The Library on the corner of Jordangate and Brunswick Street was opened on 28 April 1994 by the Duchess of Gloucester. It was formerly a bank and on the top bears the inscription "Manchester and Liverpool District Bank Co. Ltd, 1881." This date is not for the erection of the building, which was in 1914, but the date when the bank became a limited company. The library retains the bank's fine mahogany swing doors. The bank formerly had premises in Park Green. When being converted to the library, the bank building was extended to the north over the former site of an inn called 'The Pack Horse' which once had gardens and a bowling green on the eastern side.
Cumberland House, built in 1723, faces Jordangate House. It is so called because following the 1745 Jacobite Rebellion, the Duke of Cumberland stayed there when pursuing the fleeing army of the young pretender. Until recently it was the premises of a group of general practitioners but has now been redeveloped. In 1745 it was the residence of John Stafford, the town clerk of the borough.
Jordangate leads down to the River Bolin, which in early deeds is shown as the River Jordan.
This Georgian property was formerly called Pear Tree House and was built in 1728. From the middle of the 18th century it was owned by the Brocklehurst family. John Brocklehurst owned a button making business. John's son also called John (1754-1839) continued the button business and was a mercer. He also had a son called John (1788-1870) who was first a mercer then banker. He changed the family business from button making to silk weaving and became one of the first two Liberal M.P.s. for Macclesfield, holding the position from 1832 to 1868. The Brocklehurst mill was the largest silk weaving mill in England.
According to The History of Macclesfield by John Corry, published in London in 1812, the Young Pretender, known also as "Bonnie Prince Charlie" stayed in Jordangate in Macclesfield on 1 December 1745 on the march south. This is contrary to the story given in Streets and Houses of Old Macclesfield by John Earles, published in 1915. Earles states that the young pretender stayed at the Old Grammar School in King Edward Street. This is now demolished but stood at the west end of King Edward Street, close to the current traffic roundabout. In the early part of the 18th century it was owned by the Davenports, the ancestors of the Bromley Davenports of Capesthorne and in 1745 it was the home of Sir Peter Davenport. The Jacobites reached Macclesfield on 1 December 1745. There is a surviving report of the event by John Stafford, the town clerk. The Scots enquired after Sir Peter Davenport's house, went there and inspected it before allocating it as their leader's lodging for the night. Sir Peter Davenport, who was a Commissary in the English Army, had been long gone before the rebels arrived; he had no intention of helping the Jacobites and being accused of being a traitor. In 1748, the house was taken over by the Grammar School, which formerly had rooms behind St. Michael's Church.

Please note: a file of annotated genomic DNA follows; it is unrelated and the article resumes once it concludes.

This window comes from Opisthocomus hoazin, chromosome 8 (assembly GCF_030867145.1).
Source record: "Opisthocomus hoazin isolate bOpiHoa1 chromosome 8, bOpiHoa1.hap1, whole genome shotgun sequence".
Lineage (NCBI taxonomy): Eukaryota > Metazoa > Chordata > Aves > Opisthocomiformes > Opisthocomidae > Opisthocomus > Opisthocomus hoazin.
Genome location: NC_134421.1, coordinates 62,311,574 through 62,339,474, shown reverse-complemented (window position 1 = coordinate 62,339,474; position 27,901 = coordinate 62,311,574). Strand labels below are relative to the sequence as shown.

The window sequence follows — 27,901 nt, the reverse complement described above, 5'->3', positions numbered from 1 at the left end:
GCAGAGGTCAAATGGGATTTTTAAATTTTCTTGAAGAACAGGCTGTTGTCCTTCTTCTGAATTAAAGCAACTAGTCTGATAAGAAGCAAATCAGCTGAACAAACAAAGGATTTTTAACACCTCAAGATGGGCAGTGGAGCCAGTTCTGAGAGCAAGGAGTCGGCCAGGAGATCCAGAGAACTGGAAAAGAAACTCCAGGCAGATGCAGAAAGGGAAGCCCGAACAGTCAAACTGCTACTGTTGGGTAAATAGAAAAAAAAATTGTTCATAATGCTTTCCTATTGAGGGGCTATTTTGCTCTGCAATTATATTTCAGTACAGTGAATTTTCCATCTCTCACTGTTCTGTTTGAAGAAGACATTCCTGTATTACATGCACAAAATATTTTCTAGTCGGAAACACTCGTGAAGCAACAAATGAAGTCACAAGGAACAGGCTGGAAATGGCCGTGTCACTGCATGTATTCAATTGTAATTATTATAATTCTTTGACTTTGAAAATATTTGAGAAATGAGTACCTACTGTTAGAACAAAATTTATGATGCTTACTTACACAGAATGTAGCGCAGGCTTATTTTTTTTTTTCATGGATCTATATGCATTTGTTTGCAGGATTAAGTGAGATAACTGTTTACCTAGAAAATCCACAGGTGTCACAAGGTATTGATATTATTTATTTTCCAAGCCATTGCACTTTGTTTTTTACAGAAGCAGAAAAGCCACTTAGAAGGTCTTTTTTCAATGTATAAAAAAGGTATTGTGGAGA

Earles must have originally written a series of articles on which his book was based. for Pear Tree House is covered on page 28 and then the infomation is corrected on page 134. Mr. Edward Brocklehurst of Upton had informed him that the house was built in 1728 by John Glover on land purchased from Mr. John Andrew. John Glover was mayor in 1714 and in 1732. In 1782 it was purchased from Samuel Glover for £1,000 by Mr. John Brocklethurst. On his death in 1839 he had three sons and and daughter - William Brocklethurst of Tytherington, John Brocklehurst of Brunswick Street and later of Hurdsfield, Thomas Brocklethurst of The Fence and Mary Brocklethurst. John and Thomas set up the silk firm of J. & T. Brocklethurst and Sons. John Brocklehurst of Hurdsfield became MP after the Reform Act of 1832 gave the area two seats. Among his children were Philip Lancaster Brocklethurst of Swythamley who became a baronet and was father of Sir Philip Brocklehurst the Antarctic explorer and Emma, who married Mr. Dent of Sudeley Castle, hence the Dent-Brocklehursts. Later Pear Tree House was the residence of Captain Pearson a partner in the Sunderland Street Mills and in the late 19th century it was the home of Colonel J. W. H. Thorp.